As the awful details of the Sandy Hook slayings emerged last month, Angelique Henderson of Meriden had a guilty, fleeting thought amid the sadness.
Thank goodness I'm home schooling.
"I know it's horrible, but I remember saying that to myself," said Henderson, a former high school English teacher who recently began home schooling her 3-year-old daughter, Marielle. "We're all parents. I feel like everyone should come together at a time like that."
Yet it's a sentiment that home schooling experts say was echoed by thousands of other parents around the country who choose to educate their kids at home. For some, the tragedy reconfirmed at least a partial factor in wanting to home school in the first place.
"Bullying and emotional abuse and the threat of gun violence have always been a piece of the puzzle," said Diane Flynn Keith, founder of Homefires.com, a site devoted to home schooling.
Keith said that on the day of the Newtown shootings, home schooling message boards she visited were filled with parents expressing sorrow for the families of victims, but also thankful they didn't have to send their own children off to a school building.
In the weeks since, she's seen a sharp spike in the number of people coming to her home schooling seminars because of Newtown.
"I have one tomorrow here in the (San Francisco) Bay area, and I know at least a third of the people will be there because of what happened in Newtown," Keith said.
"I have a hard time thinking why a parent wouldn't want to know what alternatives are out there. This was a terrible tragedy. All the red flags go up for parents, and you think of all the ways you can avoid having your child in that situation."
The National Center for Education Statistics estimates that nearly 2 million youngsters in the U.S. are home schooled. The numbers have risen steadily for decades, advocates say.
In Connecticut, state law requires home schooling parents to provide "equivalent instruction" to what their child would receive in a public school.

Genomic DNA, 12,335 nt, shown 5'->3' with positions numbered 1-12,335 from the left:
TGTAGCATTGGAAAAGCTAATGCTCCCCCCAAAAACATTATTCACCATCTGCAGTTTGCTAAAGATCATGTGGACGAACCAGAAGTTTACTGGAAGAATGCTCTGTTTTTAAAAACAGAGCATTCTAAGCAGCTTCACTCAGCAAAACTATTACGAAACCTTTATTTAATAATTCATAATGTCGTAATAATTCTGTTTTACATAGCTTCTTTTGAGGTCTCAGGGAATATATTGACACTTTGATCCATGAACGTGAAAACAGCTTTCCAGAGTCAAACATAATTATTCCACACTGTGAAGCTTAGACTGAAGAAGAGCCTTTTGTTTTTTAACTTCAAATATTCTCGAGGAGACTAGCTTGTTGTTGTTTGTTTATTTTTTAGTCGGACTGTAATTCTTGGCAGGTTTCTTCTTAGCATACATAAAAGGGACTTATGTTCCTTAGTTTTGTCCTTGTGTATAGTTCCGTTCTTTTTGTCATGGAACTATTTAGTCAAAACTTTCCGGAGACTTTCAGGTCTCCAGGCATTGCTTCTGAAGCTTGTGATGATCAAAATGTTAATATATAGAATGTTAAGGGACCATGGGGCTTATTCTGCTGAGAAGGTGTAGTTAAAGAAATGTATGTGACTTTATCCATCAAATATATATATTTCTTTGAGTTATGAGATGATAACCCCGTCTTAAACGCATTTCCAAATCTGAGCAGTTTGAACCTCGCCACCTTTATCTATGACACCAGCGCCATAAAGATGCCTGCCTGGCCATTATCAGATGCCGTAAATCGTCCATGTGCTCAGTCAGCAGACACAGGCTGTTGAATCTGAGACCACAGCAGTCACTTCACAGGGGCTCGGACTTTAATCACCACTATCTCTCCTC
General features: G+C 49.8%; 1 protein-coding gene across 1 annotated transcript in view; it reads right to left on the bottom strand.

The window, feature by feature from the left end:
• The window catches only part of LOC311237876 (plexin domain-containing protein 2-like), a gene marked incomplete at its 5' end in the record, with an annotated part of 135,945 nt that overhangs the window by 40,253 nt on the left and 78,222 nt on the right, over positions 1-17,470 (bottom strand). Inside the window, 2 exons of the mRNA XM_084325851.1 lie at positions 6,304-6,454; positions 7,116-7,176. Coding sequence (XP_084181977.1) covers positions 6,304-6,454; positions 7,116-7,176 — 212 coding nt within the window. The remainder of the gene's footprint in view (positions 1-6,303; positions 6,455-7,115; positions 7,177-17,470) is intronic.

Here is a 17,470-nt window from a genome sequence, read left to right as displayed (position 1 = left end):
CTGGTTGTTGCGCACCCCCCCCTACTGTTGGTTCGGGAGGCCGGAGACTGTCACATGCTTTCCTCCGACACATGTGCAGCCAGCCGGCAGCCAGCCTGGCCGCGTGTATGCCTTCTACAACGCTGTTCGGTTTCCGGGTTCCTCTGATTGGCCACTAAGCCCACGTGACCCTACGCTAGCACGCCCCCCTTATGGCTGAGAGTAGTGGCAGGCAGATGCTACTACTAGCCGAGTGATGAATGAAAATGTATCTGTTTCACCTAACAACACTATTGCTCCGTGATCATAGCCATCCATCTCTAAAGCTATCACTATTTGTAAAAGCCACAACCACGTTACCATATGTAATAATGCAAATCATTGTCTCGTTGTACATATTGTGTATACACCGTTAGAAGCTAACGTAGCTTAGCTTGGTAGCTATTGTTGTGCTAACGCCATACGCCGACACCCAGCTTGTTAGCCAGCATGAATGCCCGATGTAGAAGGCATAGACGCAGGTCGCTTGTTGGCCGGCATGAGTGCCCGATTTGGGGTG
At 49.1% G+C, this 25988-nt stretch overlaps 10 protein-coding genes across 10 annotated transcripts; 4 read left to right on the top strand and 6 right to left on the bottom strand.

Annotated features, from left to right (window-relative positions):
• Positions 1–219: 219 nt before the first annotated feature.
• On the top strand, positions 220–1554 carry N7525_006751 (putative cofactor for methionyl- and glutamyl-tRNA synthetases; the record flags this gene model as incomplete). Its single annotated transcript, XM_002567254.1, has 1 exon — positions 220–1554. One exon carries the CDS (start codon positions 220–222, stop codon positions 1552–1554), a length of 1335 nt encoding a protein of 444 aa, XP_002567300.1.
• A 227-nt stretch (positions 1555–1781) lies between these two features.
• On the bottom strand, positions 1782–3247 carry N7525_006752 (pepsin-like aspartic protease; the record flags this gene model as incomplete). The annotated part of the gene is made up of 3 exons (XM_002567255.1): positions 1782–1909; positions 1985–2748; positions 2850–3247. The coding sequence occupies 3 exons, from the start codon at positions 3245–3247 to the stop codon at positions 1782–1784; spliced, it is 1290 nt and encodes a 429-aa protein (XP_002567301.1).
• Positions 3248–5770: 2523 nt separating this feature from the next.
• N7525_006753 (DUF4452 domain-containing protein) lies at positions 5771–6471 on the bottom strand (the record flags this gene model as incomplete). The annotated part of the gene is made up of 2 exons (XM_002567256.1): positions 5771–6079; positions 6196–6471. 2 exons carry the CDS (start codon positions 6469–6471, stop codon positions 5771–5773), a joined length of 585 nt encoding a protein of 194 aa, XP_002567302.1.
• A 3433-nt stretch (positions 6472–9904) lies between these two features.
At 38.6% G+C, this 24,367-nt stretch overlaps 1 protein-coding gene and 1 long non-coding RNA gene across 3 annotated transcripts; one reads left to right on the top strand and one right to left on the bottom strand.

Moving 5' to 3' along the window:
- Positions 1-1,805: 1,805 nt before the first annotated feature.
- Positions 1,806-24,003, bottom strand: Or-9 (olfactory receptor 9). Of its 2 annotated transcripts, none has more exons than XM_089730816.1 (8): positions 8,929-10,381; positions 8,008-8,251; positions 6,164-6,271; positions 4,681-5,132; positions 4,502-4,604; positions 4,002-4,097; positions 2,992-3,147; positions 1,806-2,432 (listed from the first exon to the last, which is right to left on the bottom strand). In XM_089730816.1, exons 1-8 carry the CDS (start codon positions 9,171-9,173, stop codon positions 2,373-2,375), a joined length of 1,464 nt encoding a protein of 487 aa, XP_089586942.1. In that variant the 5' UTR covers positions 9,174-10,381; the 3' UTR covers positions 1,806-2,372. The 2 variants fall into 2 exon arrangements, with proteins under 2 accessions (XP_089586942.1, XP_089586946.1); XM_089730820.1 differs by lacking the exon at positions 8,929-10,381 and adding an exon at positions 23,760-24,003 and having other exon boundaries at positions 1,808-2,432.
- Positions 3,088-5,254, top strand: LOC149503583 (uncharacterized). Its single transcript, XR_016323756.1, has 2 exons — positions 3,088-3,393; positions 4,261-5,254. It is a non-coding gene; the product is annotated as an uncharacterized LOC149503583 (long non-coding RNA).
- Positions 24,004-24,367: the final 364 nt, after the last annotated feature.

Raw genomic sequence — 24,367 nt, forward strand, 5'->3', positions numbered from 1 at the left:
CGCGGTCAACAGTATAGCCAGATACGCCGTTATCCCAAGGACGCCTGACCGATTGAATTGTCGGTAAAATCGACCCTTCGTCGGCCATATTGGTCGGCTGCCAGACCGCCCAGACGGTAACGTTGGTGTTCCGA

That instruction must cover reading, writing, spelling, English grammar, geography, arithmetic and U.S. history and citizenship, including federal, state and local government.
"People choose this so they can provide individualized, effective education," said Deborah Stevenson, executive director of National Home Education Legal Defense in Southbury. "They can tailor a curriculum to meet the needs of the child."
Stevenson said roughly 2 to 3 percent of Connecticut students are home schooled.
"It's clearly something that works for many people," she said. "There are tons of resources for parents to get curriculum materials and individualized textbooks."
She and several other representatives from Connecticut home schooling groups stressed that they have not seen an influx of new parents interested in home schooling since the mass shooting in Newtown. What's more, they said personal safety has not been a dominant issue for parents.
"I have not seen any change," said Barbara Dembin, membership director of Classical Kids, a home schooling network based in northern Fairfield County.
"There are a multitude of reasons why people choose this. Most often, it's a matter of a school not being able to provide the kind of education a parent is looking for," Dembin said.
"I wouldn't say security has ever been mentioned to me as a main reason."
But home schooling researcher Brian D. Ray, of the National Home Education Research Institute in Salem, Ore., disagreed.
"Clearly, for at least the past 25 years, parents have been telling us safety is a significant issue for them," Ray said. "Schools are just not the safest place. We can provide a safer place."
According to Ray, home schoolers' safety concerns include guns, knives, brawls, bullying and peer pressure to use drugs and alcohol or have premarital sex. Some parents also worry about possible physical or emotional abuse from teachers.
School shootings in Newtown and elsewhere, Ray added, are having a "clear" impact on home schooling.
"Home schooling groups are being very cautious in what they say right now, to be respectful, because people are hurting," Ray said. "They don't want to be seen as politicizing this."
That's certainly true for Henderson and her daughter in Meriden.
The family had decided to home school long before the Newtown incident occurred, Henderson explained.
"Safety wasn't really the major issue," she said. "It was more determined by the atmosphere of schools. It had to do with the way systems just push kids through."
These days, little Marielle is working on the numeral 1, the word O-N-E and a story involving a big, red dog named Clifford. She also takes field trips to various museums with her mom and dad.
It's a huge commitment of time and energy. Henderson said any parent who attempts home schooling needs to understand what a big job it is.
"A lot of people think it's easy. It's not," she said. "You don't get any breaks, and the buck stops with you. You don't have anyone else to blame."
It's a far cry from her previous teaching environment at North Hollywood High School in California. At that school, fights would break out involving dozens of kids. In one instance, Henderson lost a student to gang violence.
"He was shot in the head," Henderson said. "That was very hard on me."
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